Sri Parasara Bhattar gives the interpretation that Bhagavan is the Dharma axle that supports the wheel of Samsara. Vrishabha means Dharma and He showers the fruits of actions keeping in line with Dharma – Phala VarshI Vrishabho dharmah.
Bhagavan is the axle of support for Samsara Chakra in the form of Dharma – ‘Sah akshah Samsara Chakra Adharah’.
Sri V.V. Ramanujan gives reference from NammAzhwar’s Thiruvai Mozhi (2.8.5) and refers to the Lord as:
Meaning: The Supreme Lord, the causeless cause of the flowing Universe, its creation, sustenance and destruction, Chief of the Celestials, Who sanctified me, who incarnated as Horse, Turtle, Fish and Man and protected the three worlds.
The Dharma Chakram writer points out the example of Duryodhana and Arjuna, and shows how Dharma is what protects one ultimately. Bhishma told Duryodhana when the latter asked Bhishma to fight on his side, that no matter who fights on Duryodhana’s side, he will lose because he is following the path of Adharma, and Arjuna’s side will win because he is following the path of Dharma. This Nama teaches us that Bhagavan will always be on the side of Dharma, and if we follow the path of Dharma, He will bestow His blessings on us.
“Dharma eva hato hanti | Dharmo rakshati rakshitah” – One who destroys Dharma is destroyed by Dharma and One who protects or upholds Dharma is protected by Dharma.
- Vrisha-priyah – The beloved of the Virtuous
Vrisha also means Dharma and based on this Sri Adi Sankara offers two interpretations. The first is ‘Vrisho Dharmah Priyo yasya sah Vrishapriyah – He loves Dharma hence He is called Vrishapriyah’. He is Dharmee as a previous Nama calls Him and so He is Dharma incarnate and no doubt Dharma is close to His heart.
The second interpretation is ‘Vrishashchaasau Priyashcha iti vaa – He is both Dharma and lovable hence He is called Vrishapriyah’. Generally the path of Dharma is difficult to follow, often challenging people with tough choices. However, Bhagavan stands for Dharma and yet He is lovable as He combines the two attributes which normally stand apart, hence He is Vrishapriyah.
Sri Parasara Bhattar gives the interpretation that ‘Vrisho Dharmah priyo yasya iti Vrisha-priyah’ meaning Bhagavan is Vrisha-priyah because He is pleased with Dharma – both Pravritti Dharma and Nivritti Dharma.
Pravritti Dharma is when the acts are performed by His devotees with an aim to please Him so as to obtain His grace and favour such that He bestows the desired fruit. Pravritti dharma helps the Jivas continue in this world and also seek Svarga Loka. Nivritti Dharma, on the other hand, helps its practitioners attain Him as the Ultimate Goal with the realisation of Moksha.
The Dharma Chakram writer gives the example of one who practices Pravritti dharma as one who earns money through an honest profession and then spends the proceeds in a Dharmic manner – this person is one who is interested in the life of this world and seeks Svarga and is said to observe the Pravritti dharma.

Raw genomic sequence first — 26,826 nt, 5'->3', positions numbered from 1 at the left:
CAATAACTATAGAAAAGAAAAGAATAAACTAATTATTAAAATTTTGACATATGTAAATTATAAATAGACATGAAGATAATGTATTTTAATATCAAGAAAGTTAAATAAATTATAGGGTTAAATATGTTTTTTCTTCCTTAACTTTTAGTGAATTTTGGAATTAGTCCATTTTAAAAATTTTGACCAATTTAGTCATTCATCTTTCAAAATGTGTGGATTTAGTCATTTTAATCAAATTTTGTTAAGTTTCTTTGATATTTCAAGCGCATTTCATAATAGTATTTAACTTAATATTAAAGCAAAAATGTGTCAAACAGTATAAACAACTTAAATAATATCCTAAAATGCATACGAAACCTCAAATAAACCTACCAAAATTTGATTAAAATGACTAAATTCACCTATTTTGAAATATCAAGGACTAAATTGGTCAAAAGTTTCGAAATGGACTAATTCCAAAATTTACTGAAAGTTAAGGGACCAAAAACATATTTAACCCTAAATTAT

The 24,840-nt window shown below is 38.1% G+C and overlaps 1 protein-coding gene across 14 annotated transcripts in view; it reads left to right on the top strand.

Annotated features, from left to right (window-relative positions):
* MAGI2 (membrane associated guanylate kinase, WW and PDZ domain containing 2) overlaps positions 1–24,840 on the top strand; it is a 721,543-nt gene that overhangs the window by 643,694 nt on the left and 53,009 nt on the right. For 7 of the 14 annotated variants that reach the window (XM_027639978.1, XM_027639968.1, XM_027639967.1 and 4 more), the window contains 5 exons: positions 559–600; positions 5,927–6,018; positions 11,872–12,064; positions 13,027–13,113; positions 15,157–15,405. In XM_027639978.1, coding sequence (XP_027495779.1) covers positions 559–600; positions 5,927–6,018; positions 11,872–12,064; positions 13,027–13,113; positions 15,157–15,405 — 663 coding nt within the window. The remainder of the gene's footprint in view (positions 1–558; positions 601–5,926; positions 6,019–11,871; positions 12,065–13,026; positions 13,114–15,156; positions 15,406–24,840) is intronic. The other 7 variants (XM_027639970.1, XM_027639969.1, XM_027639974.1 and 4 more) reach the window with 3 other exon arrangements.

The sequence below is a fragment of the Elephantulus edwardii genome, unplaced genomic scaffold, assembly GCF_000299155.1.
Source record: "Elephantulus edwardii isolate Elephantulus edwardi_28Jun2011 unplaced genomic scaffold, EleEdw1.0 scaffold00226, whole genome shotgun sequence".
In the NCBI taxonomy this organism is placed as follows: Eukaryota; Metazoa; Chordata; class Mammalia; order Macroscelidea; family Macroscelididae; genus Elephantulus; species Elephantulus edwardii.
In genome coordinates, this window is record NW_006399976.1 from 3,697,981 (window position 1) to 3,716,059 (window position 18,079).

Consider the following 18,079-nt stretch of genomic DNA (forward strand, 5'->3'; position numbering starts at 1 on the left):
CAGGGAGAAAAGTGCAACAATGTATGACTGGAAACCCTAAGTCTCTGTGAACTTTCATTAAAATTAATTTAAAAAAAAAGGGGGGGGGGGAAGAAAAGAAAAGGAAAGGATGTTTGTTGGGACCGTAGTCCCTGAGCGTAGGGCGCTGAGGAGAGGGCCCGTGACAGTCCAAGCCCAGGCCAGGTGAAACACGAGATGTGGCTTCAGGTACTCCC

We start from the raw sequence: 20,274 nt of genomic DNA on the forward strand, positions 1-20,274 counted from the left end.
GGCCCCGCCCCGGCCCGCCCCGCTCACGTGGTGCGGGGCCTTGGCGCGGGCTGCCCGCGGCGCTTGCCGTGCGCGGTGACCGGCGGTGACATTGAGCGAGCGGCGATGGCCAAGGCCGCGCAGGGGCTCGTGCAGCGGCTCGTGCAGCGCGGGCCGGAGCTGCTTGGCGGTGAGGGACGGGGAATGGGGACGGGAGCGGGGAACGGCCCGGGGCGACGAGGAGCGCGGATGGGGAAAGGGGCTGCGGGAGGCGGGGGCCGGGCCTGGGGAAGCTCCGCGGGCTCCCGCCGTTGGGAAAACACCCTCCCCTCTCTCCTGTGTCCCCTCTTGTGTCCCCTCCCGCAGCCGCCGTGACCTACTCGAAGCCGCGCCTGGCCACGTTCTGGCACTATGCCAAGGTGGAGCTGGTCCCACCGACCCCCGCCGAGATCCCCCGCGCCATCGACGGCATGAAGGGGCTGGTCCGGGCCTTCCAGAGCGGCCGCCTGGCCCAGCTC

The devotee who is not involved in the material world and who instead meditates on Him as the sole purpose of life is a practitioner of Nivritti Dharma. The life led by Swami VivekAnanda’s father is given as an example of Pravritti Dharma, while the life of Swami VivekAnanda is an example of Nivritti Dharma. The point to note is that both the paths follow Dharma, and are thus dear to Him.
Sri Radhakrishna Shastri observes that Dharma is so dear to BhagavAn that He takes birth among the likes of us just to protect and preserve Dharma.
In the Bhagavad Gita Chapter 4 Verse 8, Lord Krishna says:
Paritranaya sadhunam vinasaya ca duskrtam
Dharma-samsthapanarthaya sambhavami yuge yuge ||
Meaning: In order to protect the pious and to annihilate the miscreants, as well as to re-establish the principles of righteousness (Dharma), I appear Myself millennium after millennium.
Swami ChinmayAnanda explains Vrishapriyah as One who delights in Dharma or One who is beloved of the virtuous.
Shubhaangas Shaantidas Srashtaa Kumudah Kuvaleshayah |
Gohito Gopatir Goptaa Vrishabhaaksho Vrishapriyah ||63||
The Lord is charming and enchanting possessing lovely limbs and hence He is called Shubhaangah. He is Shaantidah as He is the bestower of Peace. He is the Srashta, the Creator and He has a joyous disposition, who is the Lord of Bhuma Devi, so He is known as Kumudah. He is reclined on a Snake and is surrounded by water and hence He is Kuvaleshayah.
He is the protector of Cows and hence He is Gohitah. He is the Lord of the Universe and Lord of Bhuma Devi, hence He is called Gopatih. He is the protector of all beings and hence He is Goptaa. He is shrouded in Maya and is mysteriously enveloped in illusion. His merciful eyes shower all desired benefits on all in accordance with Dharma, hence He is called Vrishabhaakshah. He has prescribed the code of conduct i.e. Dharma and holds that dear to Him. He is the beloved of the virtuous and hence He is called Vrishapriyah. He has proclaimed that He will reincarnate millennium after millennium to uphold Dharma.
HARI OM TAT SAT
OM NAMO NARAYANAAYA
This Vishnu Sahasranamam series is authored with the help of my friend Shri Balaji.